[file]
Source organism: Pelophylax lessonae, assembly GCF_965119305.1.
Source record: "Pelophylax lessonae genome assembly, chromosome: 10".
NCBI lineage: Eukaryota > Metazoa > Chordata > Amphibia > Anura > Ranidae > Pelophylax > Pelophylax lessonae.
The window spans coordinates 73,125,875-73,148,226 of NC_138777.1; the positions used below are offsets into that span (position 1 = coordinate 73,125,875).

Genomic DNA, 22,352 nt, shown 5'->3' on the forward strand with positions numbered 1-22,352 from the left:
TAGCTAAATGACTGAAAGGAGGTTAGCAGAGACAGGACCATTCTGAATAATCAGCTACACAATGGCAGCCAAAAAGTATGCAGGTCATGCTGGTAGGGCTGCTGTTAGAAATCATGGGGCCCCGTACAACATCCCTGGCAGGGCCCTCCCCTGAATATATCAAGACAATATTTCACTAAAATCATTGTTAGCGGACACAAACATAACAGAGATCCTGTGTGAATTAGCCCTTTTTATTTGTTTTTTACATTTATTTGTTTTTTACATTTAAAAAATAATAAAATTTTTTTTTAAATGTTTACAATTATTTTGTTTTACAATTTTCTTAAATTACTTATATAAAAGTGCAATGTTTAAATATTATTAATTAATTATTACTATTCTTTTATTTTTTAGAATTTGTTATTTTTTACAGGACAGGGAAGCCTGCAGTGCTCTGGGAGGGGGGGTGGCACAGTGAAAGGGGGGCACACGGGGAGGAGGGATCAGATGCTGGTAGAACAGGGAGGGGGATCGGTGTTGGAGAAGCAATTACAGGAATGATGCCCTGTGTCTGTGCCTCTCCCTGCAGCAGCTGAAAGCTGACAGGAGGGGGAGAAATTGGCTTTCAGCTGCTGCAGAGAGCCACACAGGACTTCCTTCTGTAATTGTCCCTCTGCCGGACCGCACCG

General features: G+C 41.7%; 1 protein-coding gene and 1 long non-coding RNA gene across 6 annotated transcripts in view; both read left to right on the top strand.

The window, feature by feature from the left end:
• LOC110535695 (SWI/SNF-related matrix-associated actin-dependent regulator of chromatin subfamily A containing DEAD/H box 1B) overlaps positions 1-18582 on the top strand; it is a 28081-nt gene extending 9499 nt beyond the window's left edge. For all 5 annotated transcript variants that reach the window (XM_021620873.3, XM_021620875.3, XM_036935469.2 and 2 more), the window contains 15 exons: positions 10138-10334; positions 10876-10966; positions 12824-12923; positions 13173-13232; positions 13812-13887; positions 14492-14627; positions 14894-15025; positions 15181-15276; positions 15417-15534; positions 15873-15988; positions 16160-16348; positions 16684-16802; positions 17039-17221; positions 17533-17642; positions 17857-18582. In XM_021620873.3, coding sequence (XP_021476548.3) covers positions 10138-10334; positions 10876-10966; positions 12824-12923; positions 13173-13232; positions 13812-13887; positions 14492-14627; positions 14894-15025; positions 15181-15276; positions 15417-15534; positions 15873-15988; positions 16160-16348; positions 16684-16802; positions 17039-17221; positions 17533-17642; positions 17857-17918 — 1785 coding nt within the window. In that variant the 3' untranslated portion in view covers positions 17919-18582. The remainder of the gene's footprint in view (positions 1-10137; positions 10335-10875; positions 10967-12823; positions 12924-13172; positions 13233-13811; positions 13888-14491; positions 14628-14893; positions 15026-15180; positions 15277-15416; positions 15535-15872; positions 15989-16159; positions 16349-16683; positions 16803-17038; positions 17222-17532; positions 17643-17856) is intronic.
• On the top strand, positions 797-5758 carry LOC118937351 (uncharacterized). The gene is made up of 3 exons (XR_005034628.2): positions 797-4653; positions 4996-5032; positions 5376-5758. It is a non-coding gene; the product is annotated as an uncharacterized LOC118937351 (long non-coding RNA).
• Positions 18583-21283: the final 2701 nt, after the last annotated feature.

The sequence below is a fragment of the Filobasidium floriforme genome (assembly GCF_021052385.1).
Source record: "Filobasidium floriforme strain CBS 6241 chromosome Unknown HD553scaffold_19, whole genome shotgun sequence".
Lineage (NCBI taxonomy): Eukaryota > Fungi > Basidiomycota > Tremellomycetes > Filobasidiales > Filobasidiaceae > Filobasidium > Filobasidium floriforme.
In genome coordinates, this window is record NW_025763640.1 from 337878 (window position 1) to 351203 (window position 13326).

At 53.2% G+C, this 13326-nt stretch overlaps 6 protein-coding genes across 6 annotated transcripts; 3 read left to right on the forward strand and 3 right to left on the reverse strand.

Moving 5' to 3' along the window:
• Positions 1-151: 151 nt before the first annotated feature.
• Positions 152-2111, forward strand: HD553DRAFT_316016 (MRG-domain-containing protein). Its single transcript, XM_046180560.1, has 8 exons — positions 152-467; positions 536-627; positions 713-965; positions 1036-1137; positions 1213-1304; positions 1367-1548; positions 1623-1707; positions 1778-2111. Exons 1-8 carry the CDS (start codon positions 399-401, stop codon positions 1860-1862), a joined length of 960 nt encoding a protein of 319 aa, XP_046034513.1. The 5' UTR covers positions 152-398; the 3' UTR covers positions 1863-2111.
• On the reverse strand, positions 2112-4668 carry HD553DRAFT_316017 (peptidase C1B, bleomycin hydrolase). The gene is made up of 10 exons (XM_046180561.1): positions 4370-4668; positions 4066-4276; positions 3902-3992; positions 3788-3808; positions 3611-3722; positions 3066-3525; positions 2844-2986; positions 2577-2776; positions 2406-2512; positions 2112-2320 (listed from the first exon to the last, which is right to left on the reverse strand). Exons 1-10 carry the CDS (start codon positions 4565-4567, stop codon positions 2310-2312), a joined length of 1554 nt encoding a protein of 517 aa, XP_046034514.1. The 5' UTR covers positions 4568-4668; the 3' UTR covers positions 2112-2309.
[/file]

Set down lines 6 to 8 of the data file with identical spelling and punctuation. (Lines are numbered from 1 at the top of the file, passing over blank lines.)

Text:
TAGCTAAATGACTGAAAGGAGGTTAGCAGAGACAGGACCATTCTGAATAATCAGCTACACAATGGCAGCCAAAAAGTATGCAGGTCATGCTGGTAGGGCTGCTGTTAGAAATCATGGGGCCCCGTACAACATCCCTGGCAGGGCCCTCCCCTGAATATATCAAGACAATATTTCACTAAAATCATTGTTAGCGGACACAAACATAACAGAGATCCTGTGTGAATTAGCCCTTTTTATTTGTTTTTTACATTTATTTGTTTTTTACATTTAAAAAATAATAAAATTTTTTTTTAAATGTTTACAATTATTTTGTTTTACAATTTTCTTAAATTACTTATATAAAAGTGCAATGTTTAAATATTATTAATTAATTATTACTATTCTTTTATTTTTTAGAATTTGTTATTTTTTACAGGACAGGGAAGCCTGCAGTGCTCTGGGAGGGGGGGTGGCACAGTGAAAGGGGGGCACACGGGGAGGAGGGATCAGATGCTGGTAGAACAGGGAGGGGGATCGGTGTTGGAGAAGCAATTACAGGAATGATGCCCTGTGTCTGTGCCTCTCCCTGCAGCAGCTGAAAGCTGACAGGAGGGGGAGAAATTGGCTTTCAGCTGCTGCAGAGAGCCACACAGGACTTCCTTCTGTAATTGTCCCTCTGCCGGACCGCACCG

General features: G+C 41.7%; 1 protein-coding gene and 1 long non-coding RNA gene across 6 annotated transcripts in view; both read left to right on the top strand.

The window, feature by feature from the left end: